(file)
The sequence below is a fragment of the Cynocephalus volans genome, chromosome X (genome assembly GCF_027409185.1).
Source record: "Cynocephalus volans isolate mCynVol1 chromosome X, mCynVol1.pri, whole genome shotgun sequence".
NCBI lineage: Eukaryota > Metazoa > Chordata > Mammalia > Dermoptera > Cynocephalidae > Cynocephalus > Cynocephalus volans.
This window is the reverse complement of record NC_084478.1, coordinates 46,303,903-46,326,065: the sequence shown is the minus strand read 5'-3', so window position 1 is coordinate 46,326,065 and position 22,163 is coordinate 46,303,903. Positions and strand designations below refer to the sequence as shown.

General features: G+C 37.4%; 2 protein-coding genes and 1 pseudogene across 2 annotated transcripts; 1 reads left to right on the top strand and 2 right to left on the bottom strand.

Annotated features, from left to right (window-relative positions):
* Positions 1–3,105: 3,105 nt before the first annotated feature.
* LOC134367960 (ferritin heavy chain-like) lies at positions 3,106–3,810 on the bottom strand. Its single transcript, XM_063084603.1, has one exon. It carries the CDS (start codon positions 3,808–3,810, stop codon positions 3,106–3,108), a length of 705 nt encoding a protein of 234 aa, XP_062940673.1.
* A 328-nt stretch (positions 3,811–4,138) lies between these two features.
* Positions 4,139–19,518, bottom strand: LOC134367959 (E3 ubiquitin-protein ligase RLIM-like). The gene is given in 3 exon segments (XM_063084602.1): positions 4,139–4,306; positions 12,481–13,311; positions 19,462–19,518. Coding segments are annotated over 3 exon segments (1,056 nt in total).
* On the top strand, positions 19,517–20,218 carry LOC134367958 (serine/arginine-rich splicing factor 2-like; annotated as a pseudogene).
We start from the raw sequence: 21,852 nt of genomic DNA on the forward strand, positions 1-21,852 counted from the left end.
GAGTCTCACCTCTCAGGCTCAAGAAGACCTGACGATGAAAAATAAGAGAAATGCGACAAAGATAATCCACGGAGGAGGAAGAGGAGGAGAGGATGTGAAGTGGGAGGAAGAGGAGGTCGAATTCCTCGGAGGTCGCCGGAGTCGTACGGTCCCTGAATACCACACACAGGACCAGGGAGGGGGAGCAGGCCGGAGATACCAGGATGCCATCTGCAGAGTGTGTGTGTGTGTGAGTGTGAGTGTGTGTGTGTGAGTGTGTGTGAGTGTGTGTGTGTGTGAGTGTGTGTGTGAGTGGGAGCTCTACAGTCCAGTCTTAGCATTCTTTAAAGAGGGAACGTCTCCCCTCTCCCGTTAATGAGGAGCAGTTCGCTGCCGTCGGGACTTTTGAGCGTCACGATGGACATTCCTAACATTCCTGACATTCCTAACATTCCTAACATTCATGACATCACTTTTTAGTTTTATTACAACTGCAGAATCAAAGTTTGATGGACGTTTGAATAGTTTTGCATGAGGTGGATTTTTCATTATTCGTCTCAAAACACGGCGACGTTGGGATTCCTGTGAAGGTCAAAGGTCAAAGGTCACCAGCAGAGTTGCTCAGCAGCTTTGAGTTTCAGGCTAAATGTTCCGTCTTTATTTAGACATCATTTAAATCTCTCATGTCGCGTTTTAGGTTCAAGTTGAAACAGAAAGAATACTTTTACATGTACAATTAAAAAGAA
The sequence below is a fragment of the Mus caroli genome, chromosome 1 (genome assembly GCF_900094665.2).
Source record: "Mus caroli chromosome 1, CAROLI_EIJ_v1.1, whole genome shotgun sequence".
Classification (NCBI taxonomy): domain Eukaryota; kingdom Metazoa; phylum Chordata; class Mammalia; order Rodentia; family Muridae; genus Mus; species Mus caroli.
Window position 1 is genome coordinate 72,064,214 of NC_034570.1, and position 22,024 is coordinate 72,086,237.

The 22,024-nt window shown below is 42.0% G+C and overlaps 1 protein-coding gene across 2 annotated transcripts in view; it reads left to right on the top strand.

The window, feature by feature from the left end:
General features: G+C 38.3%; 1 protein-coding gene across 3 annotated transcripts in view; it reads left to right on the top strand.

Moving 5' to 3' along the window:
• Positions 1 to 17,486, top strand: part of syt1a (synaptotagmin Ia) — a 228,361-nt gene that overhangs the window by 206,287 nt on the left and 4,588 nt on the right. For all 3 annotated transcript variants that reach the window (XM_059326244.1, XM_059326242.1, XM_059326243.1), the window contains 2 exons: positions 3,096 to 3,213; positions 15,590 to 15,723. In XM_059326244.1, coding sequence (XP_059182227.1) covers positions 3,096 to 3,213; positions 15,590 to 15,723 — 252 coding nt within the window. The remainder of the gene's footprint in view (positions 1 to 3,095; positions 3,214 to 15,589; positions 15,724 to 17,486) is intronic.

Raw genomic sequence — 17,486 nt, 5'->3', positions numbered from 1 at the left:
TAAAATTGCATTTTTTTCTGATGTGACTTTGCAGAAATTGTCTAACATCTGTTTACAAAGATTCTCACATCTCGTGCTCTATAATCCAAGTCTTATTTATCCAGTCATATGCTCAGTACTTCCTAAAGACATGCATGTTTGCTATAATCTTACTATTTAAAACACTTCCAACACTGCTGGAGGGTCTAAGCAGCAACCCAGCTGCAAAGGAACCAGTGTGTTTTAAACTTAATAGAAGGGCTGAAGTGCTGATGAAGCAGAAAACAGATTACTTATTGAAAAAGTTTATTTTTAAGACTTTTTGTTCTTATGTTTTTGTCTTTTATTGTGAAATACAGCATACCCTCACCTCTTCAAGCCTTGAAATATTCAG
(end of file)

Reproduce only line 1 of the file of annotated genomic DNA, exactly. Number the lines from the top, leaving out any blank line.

The sequence below is a fragment of the Cynocephalus volans genome, chromosome X (genome assembly GCF_027409185.1).